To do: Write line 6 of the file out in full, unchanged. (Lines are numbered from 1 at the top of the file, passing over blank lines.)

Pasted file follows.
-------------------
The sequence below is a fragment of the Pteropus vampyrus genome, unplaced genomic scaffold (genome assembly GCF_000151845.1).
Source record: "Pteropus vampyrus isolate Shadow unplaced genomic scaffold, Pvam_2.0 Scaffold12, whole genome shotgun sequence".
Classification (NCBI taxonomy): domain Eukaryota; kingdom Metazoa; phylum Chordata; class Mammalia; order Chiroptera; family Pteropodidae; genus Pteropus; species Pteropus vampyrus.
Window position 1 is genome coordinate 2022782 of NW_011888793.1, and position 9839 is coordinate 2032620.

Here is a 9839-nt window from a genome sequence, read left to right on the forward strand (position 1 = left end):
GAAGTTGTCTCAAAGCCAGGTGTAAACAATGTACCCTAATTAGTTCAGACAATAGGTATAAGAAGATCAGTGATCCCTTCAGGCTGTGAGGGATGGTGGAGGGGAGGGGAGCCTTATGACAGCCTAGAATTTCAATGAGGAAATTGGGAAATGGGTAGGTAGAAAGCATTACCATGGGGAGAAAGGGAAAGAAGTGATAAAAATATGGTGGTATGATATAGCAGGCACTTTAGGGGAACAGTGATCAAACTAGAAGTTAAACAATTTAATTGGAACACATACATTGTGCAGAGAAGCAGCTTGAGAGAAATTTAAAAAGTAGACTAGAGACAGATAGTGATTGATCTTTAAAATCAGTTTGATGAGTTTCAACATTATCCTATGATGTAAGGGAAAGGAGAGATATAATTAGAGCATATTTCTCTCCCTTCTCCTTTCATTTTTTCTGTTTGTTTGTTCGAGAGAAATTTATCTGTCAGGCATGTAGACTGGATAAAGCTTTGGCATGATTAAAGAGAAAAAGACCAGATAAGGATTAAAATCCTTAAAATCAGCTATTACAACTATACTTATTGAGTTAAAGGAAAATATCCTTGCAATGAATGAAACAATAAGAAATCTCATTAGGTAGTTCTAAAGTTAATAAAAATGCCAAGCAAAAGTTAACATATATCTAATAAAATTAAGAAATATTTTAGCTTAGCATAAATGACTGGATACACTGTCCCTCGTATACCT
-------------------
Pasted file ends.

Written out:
GAAGTTGTCTCAAAGCCAGGTGTAAACAATGTACCCTAATTAGTTCAGACAATAGGTATAAGAAGATCAGTGATCCCTTCAGGCTGTGAGGGATGGTGGAGGGGAGGGGAGCCTTATGACAGCCTAGAATTTCAATGAGGAAATTGGGAAATGGGTAGGTAGAAAGCATTACCATGGGGAGAAAGGGAAAGAAGTGATAAAAATATGGTGGTATGATATAGCAGGCACTTTAGGGGAACAGTGATCAAACTAGAAGTTAAACAATTTAATTGGAACACATACATTGTGCAGAGAAGCAGCTTGAGAGAAATTTAAAAAGTAGACTAGAGACAGATAGTGATTGATCTTTAAAATCAGTTTGATGAGTTTCAACATTATCCTATGATGTAAGGGAAAGGAGAGATATAATTAGAGCATATTTCTCTCCCTTCTCCTTTCATTTTTTCTGTTTGTTTGTTCGAGAGAAATTTATCTGTCAGGCATGTAGACTGGATAAAGCTTTGGCATGATTAAAGAGAAAAAGACCAGATAAGGATTAAAATCCTTAAAATCAGCTATTACAACTATACTTATTGAGTTAAAGGAAAATATCCTTGCAATGAATGAAACAATAAGAAATCTCATTAGGTAGTTCTAAAGTTAATAAAAATGCCAAGCAAAAGTTAACATATATCTAATAAAATTAAGAAATATTTTAGCTTAGCATAAATGACTGGATACACTGTCCCTCGTATACCT